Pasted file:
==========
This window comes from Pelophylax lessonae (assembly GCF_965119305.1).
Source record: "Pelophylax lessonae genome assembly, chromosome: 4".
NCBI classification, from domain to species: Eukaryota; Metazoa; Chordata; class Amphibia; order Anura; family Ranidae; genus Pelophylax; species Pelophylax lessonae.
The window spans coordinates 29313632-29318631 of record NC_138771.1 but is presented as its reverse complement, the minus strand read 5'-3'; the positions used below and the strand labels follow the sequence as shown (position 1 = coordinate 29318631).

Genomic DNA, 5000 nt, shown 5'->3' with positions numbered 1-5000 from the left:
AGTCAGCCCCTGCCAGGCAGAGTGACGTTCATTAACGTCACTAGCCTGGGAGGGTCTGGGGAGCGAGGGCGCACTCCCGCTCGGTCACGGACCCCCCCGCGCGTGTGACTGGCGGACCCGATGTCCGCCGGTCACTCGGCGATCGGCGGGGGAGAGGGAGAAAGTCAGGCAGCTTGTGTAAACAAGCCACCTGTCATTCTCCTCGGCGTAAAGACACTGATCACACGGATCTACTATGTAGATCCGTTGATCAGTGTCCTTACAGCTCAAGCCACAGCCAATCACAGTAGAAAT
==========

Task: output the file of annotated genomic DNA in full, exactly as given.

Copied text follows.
This window comes from Pelophylax lessonae (assembly GCF_965119305.1).
Source record: "Pelophylax lessonae genome assembly, chromosome: 4".
NCBI classification, from domain to species: Eukaryota; Metazoa; Chordata; class Amphibia; order Anura; family Ranidae; genus Pelophylax; species Pelophylax lessonae.
The window spans coordinates 29313632-29318631 of record NC_138771.1 but is presented as its reverse complement, the minus strand read 5'-3'; the positions used below and the strand labels follow the sequence as shown (position 1 = coordinate 29318631).

Genomic DNA, 5000 nt, shown 5'->3' with positions numbered 1-5000 from the left:
AGTCAGCCCCTGCCAGGCAGAGTGACGTTCATTAACGTCACTAGCCTGGGAGGGTCTGGGGAGCGAGGGCGCACTCCCGCTCGGTCACGGACCCCCCCGCGCGTGTGACTGGCGGACCCGATGTCCGCCGGTCACTCGGCGATCGGCGGGGGAGAGGGAGAAAGTCAGGCAGCTTGTGTAAACAAGCCACCTGTCATTCTCCTCGGCGTAAAGACACTGATCACACGGATCTACTATGTAGATCCGTTGATCAGTGTCCTTACAGCTCAAGCCACAGCCAATCACAGTAGAAAT